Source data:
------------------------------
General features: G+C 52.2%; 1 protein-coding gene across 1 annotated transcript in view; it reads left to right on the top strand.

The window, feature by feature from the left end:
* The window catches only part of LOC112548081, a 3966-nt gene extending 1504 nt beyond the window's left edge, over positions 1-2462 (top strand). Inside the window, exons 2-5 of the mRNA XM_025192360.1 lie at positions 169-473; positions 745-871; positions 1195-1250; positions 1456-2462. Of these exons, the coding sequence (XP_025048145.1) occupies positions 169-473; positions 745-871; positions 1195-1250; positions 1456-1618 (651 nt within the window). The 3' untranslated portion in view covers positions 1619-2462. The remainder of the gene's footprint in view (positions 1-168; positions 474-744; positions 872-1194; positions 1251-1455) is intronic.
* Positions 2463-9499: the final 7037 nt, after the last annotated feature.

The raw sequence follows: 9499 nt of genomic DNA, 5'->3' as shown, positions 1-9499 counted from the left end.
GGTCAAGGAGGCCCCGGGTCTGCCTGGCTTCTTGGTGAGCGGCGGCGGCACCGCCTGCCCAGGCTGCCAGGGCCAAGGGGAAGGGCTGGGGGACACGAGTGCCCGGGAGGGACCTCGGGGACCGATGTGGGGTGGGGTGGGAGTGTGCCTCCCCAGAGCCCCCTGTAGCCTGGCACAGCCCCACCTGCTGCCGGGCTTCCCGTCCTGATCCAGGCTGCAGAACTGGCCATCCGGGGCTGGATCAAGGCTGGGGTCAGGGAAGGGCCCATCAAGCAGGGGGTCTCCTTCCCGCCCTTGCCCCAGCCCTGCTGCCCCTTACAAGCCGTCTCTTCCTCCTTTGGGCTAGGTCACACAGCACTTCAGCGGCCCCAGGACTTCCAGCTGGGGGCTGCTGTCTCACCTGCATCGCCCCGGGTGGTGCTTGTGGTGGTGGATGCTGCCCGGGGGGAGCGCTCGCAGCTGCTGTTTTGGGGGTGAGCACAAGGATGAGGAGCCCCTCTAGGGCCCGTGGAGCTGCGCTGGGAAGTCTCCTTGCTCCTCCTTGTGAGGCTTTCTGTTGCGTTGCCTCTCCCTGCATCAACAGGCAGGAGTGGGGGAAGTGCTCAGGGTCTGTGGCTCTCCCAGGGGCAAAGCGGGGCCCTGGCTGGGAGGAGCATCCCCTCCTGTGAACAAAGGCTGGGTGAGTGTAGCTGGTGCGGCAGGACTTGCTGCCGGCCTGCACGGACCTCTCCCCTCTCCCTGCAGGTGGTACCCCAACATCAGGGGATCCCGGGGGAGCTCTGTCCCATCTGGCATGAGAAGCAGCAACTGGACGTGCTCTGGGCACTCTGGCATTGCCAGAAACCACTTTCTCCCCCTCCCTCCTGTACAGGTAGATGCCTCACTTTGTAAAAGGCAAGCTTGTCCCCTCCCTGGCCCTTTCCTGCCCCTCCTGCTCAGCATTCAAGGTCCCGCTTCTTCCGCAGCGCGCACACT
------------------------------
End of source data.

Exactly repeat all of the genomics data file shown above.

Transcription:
General features: G+C 52.2%; 1 protein-coding gene across 1 annotated transcript in view; it reads left to right on the top strand.

The window, feature by feature from the left end:
* The window catches only part of LOC112548081, a 3966-nt gene extending 1504 nt beyond the window's left edge, over positions 1-2462 (top strand). Inside the window, exons 2-5 of the mRNA XM_025192360.1 lie at positions 169-473; positions 745-871; positions 1195-1250; positions 1456-2462. Of these exons, the coding sequence (XP_025048145.1) occupies positions 169-473; positions 745-871; positions 1195-1250; positions 1456-1618 (651 nt within the window). The 3' untranslated portion in view covers positions 1619-2462. The remainder of the gene's footprint in view (positions 1-168; positions 474-744; positions 872-1194; positions 1251-1455) is intronic.
* Positions 2463-9499: the final 7037 nt, after the last annotated feature.

The raw sequence follows: 9499 nt of genomic DNA, 5'->3' as shown, positions 1-9499 counted from the left end.
GGTCAAGGAGGCCCCGGGTCTGCCTGGCTTCTTGGTGAGCGGCGGCGGCACCGCCTGCCCAGGCTGCCAGGGCCAAGGGGAAGGGCTGGGGGACACGAGTGCCCGGGAGGGACCTCGGGGACCGATGTGGGGTGGGGTGGGAGTGTGCCTCCCCAGAGCCCCCTGTAGCCTGGCACAGCCCCACCTGCTGCCGGGCTTCCCGTCCTGATCCAGGCTGCAGAACTGGCCATCCGGGGCTGGATCAAGGCTGGGGTCAGGGAAGGGCCCATCAAGCAGGGGGTCTCCTTCCCGCCCTTGCCCCAGCCCTGCTGCCCCTTACAAGCCGTCTCTTCCTCCTTTGGGCTAGGTCACACAGCACTTCAGCGGCCCCAGGACTTCCAGCTGGGGGCTGCTGTCTCACCTGCATCGCCCCGGGTGGTGCTTGTGGTGGTGGATGCTGCCCGGGGGGAGCGCTCGCAGCTGCTGTTTTGGGGGTGAGCACAAGGATGAGGAGCCCCTCTAGGGCCCGTGGAGCTGCGCTGGGAAGTCTCCTTGCTCCTCCTTGTGAGGCTTTCTGTTGCGTTGCCTCTCCCTGCATCAACAGGCAGGAGTGGGGGAAGTGCTCAGGGTCTGTGGCTCTCCCAGGGGCAAAGCGGGGCCCTGGCTGGGAGGAGCATCCCCTCCTGTGAACAAAGGCTGGGTGAGTGTAGCTGGTGCGGCAGGACTTGCTGCCGGCCTGCACGGACCTCTCCCCTCTCCCTGCAGGTGGTACCCCAACATCAGGGGATCCCGGGGGAGCTCTGTCCCATCTGGCATGAGAAGCAGCAACTGGACGTGCTCTGGGCACTCTGGCATTGCCAGAAACCACTTTCTCCCCCTCCCTCCTGTACAGGTAGATGCCTCACTTTGTAAAAGGCAAGCTTGTCCCCTCCCTGGCCCTTTCCTGCCCCTCCTGCTCAGCATTCAAGGTCCCGCTTCTTCCGCAGCGCGCACACT